, 10 tweets, 4 min read Read on Twitter
New paper out today which explores four different functional hypotheses about why people help look after someone else's child in the Agta.
We explore the (non-competing) roles of kin selection, reciprocity, learning-to-mother and costly signalling in direct childcare, measured with 1.5 meter proximity
Downside of proximity is that you lose detail about the type of interaction, but using proximity measures meant we had a much larger sample size and (perhaps more importantly) time sample compared to focal follows.
We find little support for learning-to-mother (but longitudinal work would be more suitable to test this) and costly-signalling (males spend more time in food production which has gone unmeasured here) but similar effect sizes for reciprocity and kin selection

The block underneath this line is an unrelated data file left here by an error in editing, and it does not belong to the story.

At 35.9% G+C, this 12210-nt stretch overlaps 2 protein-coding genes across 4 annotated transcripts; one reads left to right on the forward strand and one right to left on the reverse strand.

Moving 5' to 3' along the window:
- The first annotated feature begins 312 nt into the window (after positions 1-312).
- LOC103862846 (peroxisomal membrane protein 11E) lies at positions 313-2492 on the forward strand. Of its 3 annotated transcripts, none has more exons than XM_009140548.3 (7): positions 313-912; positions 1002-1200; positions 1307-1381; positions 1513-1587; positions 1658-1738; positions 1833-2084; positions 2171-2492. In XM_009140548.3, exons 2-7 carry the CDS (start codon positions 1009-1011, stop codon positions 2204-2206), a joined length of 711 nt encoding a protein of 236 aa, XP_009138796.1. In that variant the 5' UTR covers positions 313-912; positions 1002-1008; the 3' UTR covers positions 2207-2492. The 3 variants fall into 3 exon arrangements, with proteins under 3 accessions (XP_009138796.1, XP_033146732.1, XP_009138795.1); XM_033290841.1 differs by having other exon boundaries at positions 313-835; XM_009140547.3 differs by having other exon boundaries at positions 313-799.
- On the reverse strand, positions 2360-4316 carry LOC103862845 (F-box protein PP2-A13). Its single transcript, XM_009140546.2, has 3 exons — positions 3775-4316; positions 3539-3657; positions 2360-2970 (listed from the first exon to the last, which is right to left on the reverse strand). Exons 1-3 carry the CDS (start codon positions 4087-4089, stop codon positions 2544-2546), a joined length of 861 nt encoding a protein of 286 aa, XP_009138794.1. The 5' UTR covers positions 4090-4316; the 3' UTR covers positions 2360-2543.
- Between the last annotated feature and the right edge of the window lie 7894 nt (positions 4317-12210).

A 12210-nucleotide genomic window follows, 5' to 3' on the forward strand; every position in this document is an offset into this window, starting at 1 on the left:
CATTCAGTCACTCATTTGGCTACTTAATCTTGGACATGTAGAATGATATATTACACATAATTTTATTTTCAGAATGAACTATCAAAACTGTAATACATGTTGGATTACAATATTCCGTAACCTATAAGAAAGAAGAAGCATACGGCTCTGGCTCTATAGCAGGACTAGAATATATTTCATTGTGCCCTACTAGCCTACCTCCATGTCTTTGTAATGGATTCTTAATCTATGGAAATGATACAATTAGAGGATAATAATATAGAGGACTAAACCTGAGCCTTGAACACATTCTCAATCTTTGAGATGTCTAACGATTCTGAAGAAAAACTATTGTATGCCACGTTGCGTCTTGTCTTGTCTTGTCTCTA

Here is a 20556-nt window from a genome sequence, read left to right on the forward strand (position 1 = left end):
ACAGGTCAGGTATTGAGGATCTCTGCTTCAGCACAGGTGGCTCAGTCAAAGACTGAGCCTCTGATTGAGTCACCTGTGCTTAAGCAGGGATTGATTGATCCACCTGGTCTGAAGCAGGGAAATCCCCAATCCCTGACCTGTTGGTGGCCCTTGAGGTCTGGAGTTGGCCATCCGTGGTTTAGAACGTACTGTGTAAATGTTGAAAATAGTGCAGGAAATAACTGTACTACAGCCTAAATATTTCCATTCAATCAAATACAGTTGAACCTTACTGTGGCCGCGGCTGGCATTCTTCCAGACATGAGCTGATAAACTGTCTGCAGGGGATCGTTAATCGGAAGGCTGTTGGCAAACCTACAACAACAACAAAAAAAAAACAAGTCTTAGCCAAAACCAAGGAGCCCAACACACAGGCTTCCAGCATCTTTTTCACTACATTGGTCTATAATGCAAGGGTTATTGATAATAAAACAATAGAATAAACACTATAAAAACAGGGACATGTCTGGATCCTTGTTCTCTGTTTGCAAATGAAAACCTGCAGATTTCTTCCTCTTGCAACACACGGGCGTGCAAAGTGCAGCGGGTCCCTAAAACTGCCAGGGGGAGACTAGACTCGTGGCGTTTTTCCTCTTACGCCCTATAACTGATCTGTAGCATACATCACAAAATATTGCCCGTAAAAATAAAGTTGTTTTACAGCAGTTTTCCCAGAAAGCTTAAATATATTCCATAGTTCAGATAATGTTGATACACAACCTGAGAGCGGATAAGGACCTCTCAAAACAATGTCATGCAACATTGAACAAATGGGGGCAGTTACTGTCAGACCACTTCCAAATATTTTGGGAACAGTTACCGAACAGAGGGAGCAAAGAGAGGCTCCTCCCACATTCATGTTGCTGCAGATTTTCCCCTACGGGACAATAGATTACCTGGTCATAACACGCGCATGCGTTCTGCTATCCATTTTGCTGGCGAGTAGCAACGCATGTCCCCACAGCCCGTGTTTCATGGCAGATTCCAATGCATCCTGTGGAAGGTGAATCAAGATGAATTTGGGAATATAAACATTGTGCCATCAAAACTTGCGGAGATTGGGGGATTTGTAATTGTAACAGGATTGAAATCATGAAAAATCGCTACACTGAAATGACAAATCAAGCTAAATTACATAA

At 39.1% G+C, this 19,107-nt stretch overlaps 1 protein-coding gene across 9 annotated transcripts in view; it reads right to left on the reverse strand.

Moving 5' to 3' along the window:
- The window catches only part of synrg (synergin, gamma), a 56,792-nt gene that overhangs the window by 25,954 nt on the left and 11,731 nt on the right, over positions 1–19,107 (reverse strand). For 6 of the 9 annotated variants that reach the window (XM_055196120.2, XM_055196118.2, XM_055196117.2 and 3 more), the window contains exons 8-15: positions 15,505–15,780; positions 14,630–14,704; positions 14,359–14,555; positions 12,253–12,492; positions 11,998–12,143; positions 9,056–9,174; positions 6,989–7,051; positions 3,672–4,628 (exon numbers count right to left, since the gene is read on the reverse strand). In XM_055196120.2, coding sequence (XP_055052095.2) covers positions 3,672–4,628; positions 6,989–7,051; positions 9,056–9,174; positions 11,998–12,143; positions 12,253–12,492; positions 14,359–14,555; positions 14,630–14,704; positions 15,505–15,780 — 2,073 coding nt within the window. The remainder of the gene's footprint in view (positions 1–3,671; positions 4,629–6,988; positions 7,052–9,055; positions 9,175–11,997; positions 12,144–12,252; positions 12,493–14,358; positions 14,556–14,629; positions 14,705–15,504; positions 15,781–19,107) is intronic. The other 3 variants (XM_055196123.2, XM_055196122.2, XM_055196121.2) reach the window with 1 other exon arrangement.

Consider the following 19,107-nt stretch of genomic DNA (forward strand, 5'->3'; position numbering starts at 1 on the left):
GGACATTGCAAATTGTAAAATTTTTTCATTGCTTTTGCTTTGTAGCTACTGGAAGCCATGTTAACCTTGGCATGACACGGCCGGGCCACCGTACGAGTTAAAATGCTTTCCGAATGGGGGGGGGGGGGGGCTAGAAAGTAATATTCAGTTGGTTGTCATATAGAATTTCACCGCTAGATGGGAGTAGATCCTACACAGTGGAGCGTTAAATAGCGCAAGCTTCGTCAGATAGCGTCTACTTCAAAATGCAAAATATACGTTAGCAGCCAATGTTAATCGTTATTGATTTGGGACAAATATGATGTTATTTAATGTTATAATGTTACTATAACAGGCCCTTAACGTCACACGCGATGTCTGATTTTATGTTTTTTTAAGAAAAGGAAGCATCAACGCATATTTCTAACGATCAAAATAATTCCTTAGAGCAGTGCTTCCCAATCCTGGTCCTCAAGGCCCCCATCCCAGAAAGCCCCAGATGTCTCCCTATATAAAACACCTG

Most interestingly (for me!) was that reciprocity explained close proximity interactions with young children in close, distant and non-kin - highlighting that we can't approach kin selection and reciprocity as competing hypotheses: both can explain behaviour
However, the effect of kin selection was (as expected) strongest in close kin, who were more responsive to 'needy' households - perhaps increasing indirect fitness benefits. Reciprocity was strongest in non-kin who seemed to avoid needy households = unlikely to help in return
After writing, getting this paper through peer-review and also having children myself - I have lots of thoughts about what does and doesn't 'count' as children - thoughts @matthewgthomas and I have distilled into this blog:
for #PhD and #ECR - this paper has taken 3-4 years to emerge - and I almost gave up on it twice after rejects at various stages of the process. it is slow and bleak but stuff does finally get to be read (hopefully) widely!
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